4. Strength and stretch simultaneously. When you work with back care do you find you have separate moves for strengthening and separate moves for stretching? If so, why? What if every pose was its own counter pose, what if what you were doing was able to work the entire body and the back reaps the benefits.
5. Our back muscles cover our kidneys which is an area all about detoxifying and letting go. You can do all the physical exercise you want, but sometimes the physical ailments you are feeling are of something much deeper. Look at your person body, mind and spirit. When I work with students one-on-one or in a group, I am constantly reminding them that their life and issues are not separate of their physical bodies. Our bodies are like a filing cabinet, and if they have not been emptied out in thirty years, well then, I think you get the idea.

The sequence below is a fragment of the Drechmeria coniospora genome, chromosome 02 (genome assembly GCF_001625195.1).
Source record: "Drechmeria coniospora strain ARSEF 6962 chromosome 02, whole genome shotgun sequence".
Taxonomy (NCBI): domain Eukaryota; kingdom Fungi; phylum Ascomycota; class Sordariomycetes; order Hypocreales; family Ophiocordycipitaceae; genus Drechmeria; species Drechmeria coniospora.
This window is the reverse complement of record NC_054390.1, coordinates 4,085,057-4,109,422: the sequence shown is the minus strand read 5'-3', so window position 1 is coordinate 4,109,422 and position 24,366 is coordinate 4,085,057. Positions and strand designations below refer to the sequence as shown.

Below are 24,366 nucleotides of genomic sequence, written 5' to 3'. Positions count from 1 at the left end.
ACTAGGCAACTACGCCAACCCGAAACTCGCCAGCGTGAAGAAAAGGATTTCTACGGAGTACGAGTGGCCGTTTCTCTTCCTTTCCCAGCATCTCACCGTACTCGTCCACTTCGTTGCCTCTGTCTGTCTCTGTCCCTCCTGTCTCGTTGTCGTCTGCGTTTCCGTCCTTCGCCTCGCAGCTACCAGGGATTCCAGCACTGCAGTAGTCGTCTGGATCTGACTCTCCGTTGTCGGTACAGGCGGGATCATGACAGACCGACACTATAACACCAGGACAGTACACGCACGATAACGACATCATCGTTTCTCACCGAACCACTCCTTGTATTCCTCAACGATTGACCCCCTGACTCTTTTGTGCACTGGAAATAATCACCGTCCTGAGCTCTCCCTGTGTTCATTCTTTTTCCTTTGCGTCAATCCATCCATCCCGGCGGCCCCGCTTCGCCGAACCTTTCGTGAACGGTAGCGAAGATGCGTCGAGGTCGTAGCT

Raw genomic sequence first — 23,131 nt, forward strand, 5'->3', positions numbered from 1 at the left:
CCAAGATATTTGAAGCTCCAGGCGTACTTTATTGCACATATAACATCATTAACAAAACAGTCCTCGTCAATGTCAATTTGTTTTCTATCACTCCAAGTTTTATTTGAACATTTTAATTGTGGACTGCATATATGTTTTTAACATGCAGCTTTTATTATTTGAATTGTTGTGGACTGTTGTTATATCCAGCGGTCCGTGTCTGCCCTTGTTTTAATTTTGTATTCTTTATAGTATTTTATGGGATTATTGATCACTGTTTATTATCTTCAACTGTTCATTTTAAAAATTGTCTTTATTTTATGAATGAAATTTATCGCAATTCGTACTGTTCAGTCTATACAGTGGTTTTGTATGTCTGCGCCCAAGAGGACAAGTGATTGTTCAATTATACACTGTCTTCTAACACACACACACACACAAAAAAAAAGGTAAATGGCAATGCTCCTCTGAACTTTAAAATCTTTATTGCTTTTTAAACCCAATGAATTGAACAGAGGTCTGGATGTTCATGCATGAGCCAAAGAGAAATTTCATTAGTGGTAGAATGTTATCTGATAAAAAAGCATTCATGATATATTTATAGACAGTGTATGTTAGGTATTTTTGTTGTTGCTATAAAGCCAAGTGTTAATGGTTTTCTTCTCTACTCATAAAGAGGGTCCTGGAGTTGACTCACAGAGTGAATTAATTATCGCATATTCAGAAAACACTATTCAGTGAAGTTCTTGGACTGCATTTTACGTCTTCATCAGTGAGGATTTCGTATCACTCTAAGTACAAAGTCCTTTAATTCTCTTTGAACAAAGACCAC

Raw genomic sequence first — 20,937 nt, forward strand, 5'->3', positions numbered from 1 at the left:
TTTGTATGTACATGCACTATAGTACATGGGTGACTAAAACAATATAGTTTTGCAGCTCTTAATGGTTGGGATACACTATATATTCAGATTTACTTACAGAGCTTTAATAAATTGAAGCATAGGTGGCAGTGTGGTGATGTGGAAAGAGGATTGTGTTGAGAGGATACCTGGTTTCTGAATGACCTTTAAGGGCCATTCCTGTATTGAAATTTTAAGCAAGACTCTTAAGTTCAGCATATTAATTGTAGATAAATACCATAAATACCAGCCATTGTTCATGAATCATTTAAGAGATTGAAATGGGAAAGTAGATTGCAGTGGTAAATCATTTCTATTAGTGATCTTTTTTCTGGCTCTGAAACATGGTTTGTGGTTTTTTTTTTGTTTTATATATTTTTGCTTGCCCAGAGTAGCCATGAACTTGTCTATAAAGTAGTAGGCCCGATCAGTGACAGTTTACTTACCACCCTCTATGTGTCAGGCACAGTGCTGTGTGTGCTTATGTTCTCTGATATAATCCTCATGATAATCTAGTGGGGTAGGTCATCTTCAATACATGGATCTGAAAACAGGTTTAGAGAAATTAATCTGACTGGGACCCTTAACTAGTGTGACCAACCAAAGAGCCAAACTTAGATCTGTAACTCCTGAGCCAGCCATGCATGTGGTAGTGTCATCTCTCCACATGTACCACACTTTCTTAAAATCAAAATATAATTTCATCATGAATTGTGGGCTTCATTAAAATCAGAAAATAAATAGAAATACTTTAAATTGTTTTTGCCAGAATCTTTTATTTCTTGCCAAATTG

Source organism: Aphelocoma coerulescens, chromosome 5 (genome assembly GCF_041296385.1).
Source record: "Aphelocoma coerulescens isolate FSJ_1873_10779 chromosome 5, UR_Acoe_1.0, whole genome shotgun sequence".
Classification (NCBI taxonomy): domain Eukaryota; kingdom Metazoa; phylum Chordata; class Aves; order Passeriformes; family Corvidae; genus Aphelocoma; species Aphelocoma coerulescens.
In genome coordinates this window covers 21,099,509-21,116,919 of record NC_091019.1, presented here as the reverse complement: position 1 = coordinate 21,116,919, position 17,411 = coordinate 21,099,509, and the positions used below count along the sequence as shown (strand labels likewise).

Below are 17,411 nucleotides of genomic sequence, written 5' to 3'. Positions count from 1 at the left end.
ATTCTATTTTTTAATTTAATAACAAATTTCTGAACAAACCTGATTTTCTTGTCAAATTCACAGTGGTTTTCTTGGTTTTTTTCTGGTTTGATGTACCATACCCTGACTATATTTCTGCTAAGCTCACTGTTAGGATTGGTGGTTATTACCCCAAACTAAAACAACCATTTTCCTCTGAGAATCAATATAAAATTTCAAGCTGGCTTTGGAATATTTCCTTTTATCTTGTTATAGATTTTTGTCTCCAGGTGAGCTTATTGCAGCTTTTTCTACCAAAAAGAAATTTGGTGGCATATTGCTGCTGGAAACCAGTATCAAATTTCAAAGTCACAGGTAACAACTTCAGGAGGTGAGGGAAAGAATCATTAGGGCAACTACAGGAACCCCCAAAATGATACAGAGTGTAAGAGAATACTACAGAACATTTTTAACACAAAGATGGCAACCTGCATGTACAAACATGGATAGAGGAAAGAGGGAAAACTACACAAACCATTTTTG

6. Finally, in the end how you care for your back is really a mental change even more than a physical one. We as a society (this is just a generalization, not everyone) have a: give it to me now, quick fix attitude. And that attitude will reflect in our bodies’ responses to healing. If you want to improve flexibility, strength, or heal an injury, we need to start understanding and addressing that those things take time, both as the student and as the teacher to develop and maintain. A little goes a long way. Be detailed in what you are teaching and ask questions as a student. Just getting the movement done is not enough and just because something is hard or you are moving quickly doesn’t mean it’s healthy. So if your back could talk what would it say to you today?